Last year’s Adrian Newey-designed RB5 was arguably the best car on the circuit after the first third of the year. Designed with sophisticated airflow management in mind, and featuring a widely-copied vee-section nose (to further free up airflow under the front of the car) and a very tightly packaged rear deck, the RB5 kept pace with the BGP01 in the latter’s dominant first seven races, and went on to assert dominance when BrawnGP slumped in the middle of the season. Thus, along with Ross Brawn’s MGP W01, the 2010 Red Bull car launch was one of the most anticipated of the season.
Let’s have a look:
All images sourced from f1fanatic’s gallery
From above, it’s reasonably clear that the RB6 is an evolution of the RB5, rather than a completely new departure. (If it ain’t broke, don’t fix it.) The sidepods narrow considerably at the rear, which retains the RB5’s pullrod suspension layout; this latter reduces the height of the rear deck and lowers the car’s CG, but is said to have interfered with the development of a high-volume diffuser for the RB5. The beam wing at the back is heavily sculpted, suggesting (here’s a no-shitter) plenty of interaction with the diffuser. Sidepod intakes are high and horizontal, which should surprise absolutely no-one. Looks like there’s some sculpting of the undertray’s leading edge around the turning vanes — which serve as mirror mounts, with the mirrors kicked out to the side a bit in comparison to the more centrally-mounted mirrors on other cars. Looks like the turning vanes are connected to the sidepods and the barge-boards.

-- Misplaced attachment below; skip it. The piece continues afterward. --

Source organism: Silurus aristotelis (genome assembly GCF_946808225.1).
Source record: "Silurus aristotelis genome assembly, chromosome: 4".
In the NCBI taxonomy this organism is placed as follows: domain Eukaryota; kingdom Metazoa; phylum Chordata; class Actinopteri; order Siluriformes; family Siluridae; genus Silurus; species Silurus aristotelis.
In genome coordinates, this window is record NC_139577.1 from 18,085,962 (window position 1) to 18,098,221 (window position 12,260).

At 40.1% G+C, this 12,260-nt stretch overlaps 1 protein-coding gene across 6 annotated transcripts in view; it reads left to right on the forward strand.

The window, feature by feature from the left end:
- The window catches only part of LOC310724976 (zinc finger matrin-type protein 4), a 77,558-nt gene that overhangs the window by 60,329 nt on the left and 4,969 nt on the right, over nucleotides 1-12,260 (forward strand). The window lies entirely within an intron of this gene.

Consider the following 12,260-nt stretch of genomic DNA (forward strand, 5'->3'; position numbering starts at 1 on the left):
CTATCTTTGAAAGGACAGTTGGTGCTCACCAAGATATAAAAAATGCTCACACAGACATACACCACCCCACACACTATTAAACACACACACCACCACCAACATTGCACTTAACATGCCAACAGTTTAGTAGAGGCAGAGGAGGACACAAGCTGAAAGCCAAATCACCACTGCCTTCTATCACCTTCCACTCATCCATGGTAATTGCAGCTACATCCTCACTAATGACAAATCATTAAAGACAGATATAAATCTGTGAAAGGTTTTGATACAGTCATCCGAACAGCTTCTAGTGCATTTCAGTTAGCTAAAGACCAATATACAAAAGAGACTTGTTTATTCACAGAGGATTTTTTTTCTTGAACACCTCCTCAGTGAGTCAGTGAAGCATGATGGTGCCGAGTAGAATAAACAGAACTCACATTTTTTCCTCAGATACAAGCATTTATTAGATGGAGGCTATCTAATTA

At the front, we see the same sort of wide nose that the RB5 ran at high-downforce tracks last year, probably to offset the narrower 2010 front tires. The Newey vee-section is more aggressive and seems to start somewhat further back than last year. Mirror mounts and barge-boards are similar, and the front wing — which seems to act more like a diffuser than an airfoil outside of the standardized centre section — is last year’s end-of-season configuration.
From the side we see that the shark fin has a lot more area than before, and the exaggerated height of the nose is even more apparent. The sidepods start out undercut and end up — well, not so much slab-sided as just not there. Where most other teams are doing crazy things with the rear bodywork to vent heat from the engine, the RB6 seems to have everything closed off and slick to better feed air to the beam wing and diffuser. The front wing mounts are slightly raked forward, rather than vertical as on the RB5.